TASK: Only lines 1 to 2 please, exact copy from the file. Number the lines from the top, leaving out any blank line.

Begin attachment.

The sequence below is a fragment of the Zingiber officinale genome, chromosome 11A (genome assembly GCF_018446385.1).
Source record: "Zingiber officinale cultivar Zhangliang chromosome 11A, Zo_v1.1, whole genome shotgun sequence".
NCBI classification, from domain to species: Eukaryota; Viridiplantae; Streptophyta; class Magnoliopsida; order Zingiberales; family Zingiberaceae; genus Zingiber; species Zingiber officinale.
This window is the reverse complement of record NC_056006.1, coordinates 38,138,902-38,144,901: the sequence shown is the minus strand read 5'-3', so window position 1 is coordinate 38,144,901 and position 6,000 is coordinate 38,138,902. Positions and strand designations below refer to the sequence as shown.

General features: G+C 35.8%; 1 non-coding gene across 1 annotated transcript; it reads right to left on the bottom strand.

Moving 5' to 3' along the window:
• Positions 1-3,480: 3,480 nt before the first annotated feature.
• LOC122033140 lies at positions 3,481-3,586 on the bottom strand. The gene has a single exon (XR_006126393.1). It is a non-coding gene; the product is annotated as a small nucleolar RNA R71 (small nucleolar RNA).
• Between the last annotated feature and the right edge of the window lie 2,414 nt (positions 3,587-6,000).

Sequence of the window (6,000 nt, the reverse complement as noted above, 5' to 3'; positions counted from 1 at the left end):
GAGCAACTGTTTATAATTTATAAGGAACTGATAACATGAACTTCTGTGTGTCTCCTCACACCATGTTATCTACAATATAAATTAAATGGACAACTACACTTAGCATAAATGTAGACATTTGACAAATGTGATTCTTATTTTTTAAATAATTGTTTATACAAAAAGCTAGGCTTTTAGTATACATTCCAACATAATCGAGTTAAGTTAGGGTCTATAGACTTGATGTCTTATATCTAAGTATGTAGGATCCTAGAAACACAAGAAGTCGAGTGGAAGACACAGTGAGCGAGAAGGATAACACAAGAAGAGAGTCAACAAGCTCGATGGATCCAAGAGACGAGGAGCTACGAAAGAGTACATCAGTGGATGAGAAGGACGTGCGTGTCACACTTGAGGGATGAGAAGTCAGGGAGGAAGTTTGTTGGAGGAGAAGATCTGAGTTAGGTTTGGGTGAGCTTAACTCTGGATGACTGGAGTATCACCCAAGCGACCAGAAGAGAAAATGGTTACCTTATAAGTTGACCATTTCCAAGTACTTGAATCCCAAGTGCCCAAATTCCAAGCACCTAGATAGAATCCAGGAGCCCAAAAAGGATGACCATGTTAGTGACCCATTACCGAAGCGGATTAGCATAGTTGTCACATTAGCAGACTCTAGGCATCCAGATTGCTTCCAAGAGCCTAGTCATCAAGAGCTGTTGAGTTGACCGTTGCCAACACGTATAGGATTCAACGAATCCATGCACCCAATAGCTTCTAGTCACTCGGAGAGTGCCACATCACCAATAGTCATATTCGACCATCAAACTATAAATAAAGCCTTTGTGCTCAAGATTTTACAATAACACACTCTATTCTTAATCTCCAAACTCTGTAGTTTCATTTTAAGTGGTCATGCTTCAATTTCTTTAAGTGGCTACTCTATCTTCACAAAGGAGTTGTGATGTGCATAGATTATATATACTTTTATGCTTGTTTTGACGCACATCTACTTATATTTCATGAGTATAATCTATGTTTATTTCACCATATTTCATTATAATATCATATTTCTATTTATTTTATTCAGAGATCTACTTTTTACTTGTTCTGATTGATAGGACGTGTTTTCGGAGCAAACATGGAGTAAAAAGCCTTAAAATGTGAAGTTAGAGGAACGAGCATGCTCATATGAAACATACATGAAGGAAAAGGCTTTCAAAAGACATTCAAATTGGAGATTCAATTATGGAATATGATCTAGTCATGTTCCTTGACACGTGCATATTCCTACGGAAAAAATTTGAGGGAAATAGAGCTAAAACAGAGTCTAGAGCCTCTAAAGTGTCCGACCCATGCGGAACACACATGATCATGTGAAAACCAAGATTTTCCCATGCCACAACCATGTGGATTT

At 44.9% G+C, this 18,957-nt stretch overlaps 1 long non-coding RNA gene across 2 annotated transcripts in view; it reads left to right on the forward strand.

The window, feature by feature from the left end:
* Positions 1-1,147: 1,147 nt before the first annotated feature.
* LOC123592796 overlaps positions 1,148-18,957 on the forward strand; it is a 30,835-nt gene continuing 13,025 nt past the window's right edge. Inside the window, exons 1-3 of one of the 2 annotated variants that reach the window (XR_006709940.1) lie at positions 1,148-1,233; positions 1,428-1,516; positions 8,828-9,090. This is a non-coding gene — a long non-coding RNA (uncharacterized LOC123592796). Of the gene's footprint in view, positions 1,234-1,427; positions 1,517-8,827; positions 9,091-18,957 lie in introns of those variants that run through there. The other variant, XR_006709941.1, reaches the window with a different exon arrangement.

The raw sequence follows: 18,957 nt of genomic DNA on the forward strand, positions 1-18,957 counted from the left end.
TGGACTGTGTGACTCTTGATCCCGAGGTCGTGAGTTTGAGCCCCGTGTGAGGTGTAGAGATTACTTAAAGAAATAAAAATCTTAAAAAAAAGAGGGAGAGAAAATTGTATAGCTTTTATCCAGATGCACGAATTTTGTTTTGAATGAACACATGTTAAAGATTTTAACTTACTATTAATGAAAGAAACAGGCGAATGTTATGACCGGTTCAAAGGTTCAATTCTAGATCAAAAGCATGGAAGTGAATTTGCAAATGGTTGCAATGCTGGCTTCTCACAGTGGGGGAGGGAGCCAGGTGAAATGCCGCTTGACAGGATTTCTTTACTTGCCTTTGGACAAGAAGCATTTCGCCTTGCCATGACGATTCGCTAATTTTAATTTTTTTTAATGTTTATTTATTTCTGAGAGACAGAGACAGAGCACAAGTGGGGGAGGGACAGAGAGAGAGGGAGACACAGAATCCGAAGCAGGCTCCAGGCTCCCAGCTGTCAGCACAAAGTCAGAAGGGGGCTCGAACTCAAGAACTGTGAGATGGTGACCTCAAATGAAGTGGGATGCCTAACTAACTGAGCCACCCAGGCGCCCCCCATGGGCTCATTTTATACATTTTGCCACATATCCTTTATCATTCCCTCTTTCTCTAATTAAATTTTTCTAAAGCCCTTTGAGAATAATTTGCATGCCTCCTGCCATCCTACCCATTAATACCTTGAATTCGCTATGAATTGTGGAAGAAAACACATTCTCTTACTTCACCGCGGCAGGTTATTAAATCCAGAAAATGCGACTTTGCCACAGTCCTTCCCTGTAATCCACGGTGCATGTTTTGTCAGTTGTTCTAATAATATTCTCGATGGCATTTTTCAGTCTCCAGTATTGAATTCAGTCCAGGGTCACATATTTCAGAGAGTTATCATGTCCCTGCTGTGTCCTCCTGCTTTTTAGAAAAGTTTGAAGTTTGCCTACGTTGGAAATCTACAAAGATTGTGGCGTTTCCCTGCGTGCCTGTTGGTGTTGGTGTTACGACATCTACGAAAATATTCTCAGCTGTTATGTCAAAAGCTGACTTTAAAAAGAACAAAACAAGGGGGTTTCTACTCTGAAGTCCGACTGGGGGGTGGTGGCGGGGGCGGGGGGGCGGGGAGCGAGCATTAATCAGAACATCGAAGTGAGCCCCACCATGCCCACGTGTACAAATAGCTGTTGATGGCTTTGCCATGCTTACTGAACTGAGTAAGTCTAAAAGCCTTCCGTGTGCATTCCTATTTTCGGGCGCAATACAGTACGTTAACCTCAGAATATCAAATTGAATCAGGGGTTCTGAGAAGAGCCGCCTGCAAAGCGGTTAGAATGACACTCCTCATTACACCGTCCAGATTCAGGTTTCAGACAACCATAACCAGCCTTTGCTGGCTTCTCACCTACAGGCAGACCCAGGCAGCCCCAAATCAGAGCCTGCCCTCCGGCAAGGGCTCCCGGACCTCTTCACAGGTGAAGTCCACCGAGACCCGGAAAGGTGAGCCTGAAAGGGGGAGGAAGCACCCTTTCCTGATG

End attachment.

The sequence below is a fragment of the Zingiber officinale genome, chromosome 11A (genome assembly GCF_018446385.1).
Source record: "Zingiber officinale cultivar Zhangliang chromosome 11A, Zo_v1.1, whole genome shotgun sequence".